It started with a case of FOMO.
A “fear of missing out” on exciting events may cause anxiety for some, but for University of Hawaiʻi at Mānoa seniors Jack Solomon and Alex Nathan, it inspired them to create “Chava,” a kombucha and kava bar-turned-wellness company that promotes socialization, health, and sustainability.
The idea of Chava came when Solomon and Nathan saw a need for inclusivity for those under 21-years-old and lacked access to certain aspects of nightlife.
“We wanted something to do at night that didn’t involve going out to the bars or drinking alcohol. We just wanted a place to socialize and be part of nightlife and mitigate that FOMO you have when you’re under 21 and everyone else is older,” Nathan said. “We wanted to create Chava to create a space we wanted for ourselves.”
Chava creates “mocktails” using kombucha and serves kava drinks, along with other wellness and health products made from organic and locally sourced ingredients. The bar operates through pop-up events.
Solomon says that Chava’s journey has been a dynamic one.
“Chava has transformed a lot since what we first imagined it to be. It started off as a non-alcoholic bar for those under 21,” Solomon said. “Through a lot of customer interviews and talking with people, we learned that maybe that’s not the best branding to go with, That’s why we’ve rebranded and refocused as being a wellness company.”
As part of Chava’s rebranding, Solomon and Nathan are attempting to implement different products and possible activities such as yoga that contribute to health and wellness.
“We’re also trying to expand to CBD, but the CBD market is hard to get into as a ‘food and beverage’ industry,” Solomon said. “We want to implement more things: kulolo, poi and other local foods that are sustainable and come from Hawaii.”
The life of student-entrepreneurs
Along with running Chava and serving on the Hawaii Student Entrepreneurs Board, Solomon is a Shidler College of Business student pursuing a degree in marketing, while Nathan is a biology student applying for medical school.
While balancing academics and a business can be difficult, Solomon believes the key to managing both school and Chava is effective prioritizing.
“For me, last semester I don’t think I did anything except for school and work on my business. Any free time I had I’d be working on Chava or other aspects of my business,” Solomon said. “You really have to focus in on exactly what you’re doing.”
For Nathan, organization is beneficial to maintaining a balance.
“Organization was the biggest thing that got me through the past semester and summer because I have a bunch of other extracurriculars, school and all of that. Just being able to manage my time well was a skill that I really honed in on.” Nathan said.
This past spring semester and summer, the pair participated in Shidler’s Pacific Asian Center for Entrepreneurship’s UH Business Plan Competition, where they became finalists, and the Summer Startup Launchpad. These programs gave Solomon and Nathan the opportunity to network and receive mentorship from professionals in the field.
“The business programs really helped us in terms of the mentorship and resources they provided us. It was really cool to have so many people, especially those from big companies or really successful people take their time to speak with us, to give us guidance and to connect with us,” Nathan said. “After the launchpad, we were able to meet with the CEO of Lanikai Brewing Company; he took the time and asked to meet with us, which was pretty cool. It was really cool to have that motivation and support.”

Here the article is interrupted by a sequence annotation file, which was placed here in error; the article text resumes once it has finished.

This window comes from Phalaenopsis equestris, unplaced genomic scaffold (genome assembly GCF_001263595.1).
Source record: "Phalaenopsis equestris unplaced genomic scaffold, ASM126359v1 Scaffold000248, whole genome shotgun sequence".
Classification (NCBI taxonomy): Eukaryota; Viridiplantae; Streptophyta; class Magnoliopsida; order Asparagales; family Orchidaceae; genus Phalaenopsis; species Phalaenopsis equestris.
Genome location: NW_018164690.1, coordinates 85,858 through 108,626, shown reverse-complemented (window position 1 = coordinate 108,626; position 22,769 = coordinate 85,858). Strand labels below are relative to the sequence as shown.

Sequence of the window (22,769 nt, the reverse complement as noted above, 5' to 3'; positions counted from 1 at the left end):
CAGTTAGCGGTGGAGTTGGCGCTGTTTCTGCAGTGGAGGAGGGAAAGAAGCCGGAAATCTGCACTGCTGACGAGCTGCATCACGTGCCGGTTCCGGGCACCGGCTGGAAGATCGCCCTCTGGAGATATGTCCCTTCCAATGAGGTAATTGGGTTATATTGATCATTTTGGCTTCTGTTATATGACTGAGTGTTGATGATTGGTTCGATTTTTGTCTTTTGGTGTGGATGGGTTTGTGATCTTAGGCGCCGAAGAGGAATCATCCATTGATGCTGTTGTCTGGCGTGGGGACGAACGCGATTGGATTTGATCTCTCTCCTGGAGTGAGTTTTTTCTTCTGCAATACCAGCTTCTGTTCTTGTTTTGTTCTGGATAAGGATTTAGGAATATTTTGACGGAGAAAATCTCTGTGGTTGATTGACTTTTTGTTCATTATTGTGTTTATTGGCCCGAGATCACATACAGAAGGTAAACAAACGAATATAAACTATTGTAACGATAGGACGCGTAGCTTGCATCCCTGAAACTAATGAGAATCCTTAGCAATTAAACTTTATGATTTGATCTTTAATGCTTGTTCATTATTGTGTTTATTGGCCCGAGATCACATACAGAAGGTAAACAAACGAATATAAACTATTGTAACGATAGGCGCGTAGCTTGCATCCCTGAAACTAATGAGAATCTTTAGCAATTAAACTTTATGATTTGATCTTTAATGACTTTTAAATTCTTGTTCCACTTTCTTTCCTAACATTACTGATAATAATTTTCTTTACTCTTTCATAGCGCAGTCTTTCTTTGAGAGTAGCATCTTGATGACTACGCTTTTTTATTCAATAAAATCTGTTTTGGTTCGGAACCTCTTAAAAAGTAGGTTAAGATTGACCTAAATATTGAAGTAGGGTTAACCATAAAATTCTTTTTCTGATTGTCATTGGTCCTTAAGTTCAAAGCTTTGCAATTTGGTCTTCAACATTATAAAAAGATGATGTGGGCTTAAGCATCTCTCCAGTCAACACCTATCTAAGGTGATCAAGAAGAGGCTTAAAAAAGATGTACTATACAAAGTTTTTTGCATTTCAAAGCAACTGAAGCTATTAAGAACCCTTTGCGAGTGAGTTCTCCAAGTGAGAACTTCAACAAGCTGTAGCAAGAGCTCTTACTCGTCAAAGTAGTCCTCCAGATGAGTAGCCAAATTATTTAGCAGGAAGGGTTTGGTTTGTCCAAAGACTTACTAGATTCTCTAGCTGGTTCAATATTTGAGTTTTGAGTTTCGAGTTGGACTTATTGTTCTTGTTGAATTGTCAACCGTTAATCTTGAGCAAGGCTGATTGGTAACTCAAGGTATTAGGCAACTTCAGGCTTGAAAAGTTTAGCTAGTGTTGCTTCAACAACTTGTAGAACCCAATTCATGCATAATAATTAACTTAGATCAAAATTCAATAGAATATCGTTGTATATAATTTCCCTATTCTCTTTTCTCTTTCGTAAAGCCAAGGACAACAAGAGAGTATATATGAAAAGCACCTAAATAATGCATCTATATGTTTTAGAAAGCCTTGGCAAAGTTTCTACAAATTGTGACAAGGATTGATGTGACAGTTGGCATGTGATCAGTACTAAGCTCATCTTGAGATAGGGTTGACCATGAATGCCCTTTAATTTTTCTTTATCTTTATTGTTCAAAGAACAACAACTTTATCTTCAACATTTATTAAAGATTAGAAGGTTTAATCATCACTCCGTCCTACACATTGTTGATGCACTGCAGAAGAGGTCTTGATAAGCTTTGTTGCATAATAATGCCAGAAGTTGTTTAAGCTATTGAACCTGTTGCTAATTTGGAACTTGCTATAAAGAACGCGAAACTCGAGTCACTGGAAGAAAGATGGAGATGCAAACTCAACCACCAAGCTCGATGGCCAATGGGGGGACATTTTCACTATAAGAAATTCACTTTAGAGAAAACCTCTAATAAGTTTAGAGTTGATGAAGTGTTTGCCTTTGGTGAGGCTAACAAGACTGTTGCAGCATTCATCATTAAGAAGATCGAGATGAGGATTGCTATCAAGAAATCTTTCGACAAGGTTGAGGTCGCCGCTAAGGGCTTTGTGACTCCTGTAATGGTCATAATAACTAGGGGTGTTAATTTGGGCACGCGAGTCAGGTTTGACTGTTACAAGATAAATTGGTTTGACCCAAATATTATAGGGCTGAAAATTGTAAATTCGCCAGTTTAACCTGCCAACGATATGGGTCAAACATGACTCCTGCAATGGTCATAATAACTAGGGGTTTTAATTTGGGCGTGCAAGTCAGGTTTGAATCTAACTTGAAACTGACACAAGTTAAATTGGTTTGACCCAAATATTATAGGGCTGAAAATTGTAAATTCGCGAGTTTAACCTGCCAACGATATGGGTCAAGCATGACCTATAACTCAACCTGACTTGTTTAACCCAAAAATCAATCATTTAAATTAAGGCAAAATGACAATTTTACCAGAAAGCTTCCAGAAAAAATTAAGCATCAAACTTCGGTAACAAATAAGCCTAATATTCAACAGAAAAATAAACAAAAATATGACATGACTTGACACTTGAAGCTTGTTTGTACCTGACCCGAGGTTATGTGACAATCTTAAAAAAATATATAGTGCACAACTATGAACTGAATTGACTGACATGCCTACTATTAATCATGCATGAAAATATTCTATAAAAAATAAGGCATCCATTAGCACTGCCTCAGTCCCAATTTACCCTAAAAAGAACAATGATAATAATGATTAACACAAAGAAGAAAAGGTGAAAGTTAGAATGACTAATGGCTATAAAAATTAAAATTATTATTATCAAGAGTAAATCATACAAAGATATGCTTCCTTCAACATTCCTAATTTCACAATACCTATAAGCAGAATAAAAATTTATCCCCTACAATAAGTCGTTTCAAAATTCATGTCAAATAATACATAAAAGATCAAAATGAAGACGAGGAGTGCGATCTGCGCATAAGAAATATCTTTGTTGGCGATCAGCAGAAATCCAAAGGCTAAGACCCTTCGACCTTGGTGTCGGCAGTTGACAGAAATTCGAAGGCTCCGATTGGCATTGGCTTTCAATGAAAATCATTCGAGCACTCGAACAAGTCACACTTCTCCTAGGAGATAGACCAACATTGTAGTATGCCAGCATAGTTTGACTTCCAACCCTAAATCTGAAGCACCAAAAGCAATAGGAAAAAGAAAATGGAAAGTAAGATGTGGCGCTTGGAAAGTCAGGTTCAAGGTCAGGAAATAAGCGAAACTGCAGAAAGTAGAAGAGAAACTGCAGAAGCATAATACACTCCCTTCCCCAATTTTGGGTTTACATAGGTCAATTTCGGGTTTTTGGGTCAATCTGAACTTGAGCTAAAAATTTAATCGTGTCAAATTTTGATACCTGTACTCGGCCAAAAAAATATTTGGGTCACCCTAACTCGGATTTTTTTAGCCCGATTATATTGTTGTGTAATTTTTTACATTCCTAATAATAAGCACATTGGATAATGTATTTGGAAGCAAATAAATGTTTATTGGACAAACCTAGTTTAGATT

For Solomon, the programs offered validation and motivation for starting a business in college.
“I feel like a lot of students – and I was this way for a really long time – are reluctant to start something; They’re like ‘I’m just a student. I don’t know enough. I don’t have enough resources to start what I want to create,’ and I think that’s the wrong mentality,” Solomon said. “The business competitions and programs have taught us that this is actually the best time to start a business. We have the resources available to do so. I don’t think enough people take advantage of that.”
The future of Chava
Although Chava is not holding any pop-ups at this time, Solomon and Nathan are working to further develop the business.
“During the year, it’s about ironing out the logistics and figuring out where we wanna go long-term with the business.” Nathan said.
With hopes to find a permanent location, Solomon believes expanding their funding is the next step.
“It’s hard to get funding for a food and beverage business so we’re trying to figure out other angles that we can approach to maybe attract more investor money,” Solomon said. “I’m about to graduate in the spring so my time available is going to open right up. Hopefully I can go all in with ‘Chava’ and pour more of my personal finances into that. I think towards this summer is when I hope to really make ‘Chava’ a huge priority.”
Solomon and Nathan have advice for fellow or aspiring entrepreneurs.
Nathan believes taking yourself seriously and asking for guidance are good places to start.
“Don’t be afraid to reach out toward connections and for help. Because if you don’t ask, you’re already telling yourself no.” Nathan said.
Solomon, who has experience working with community funding organizations and at an entrepreneurship summer camp for high school students, urges people to take the leap and start businesses in the islands.
“We don’t have a lot of large enterprises that maybe California or Colorado have. It’s really important for our economy – for people to start things here because a lot of the big companies aren’t gonna come here necessarily. If we can create really cool companies here and drive the economy here and keep the money here, it benefits everybody.”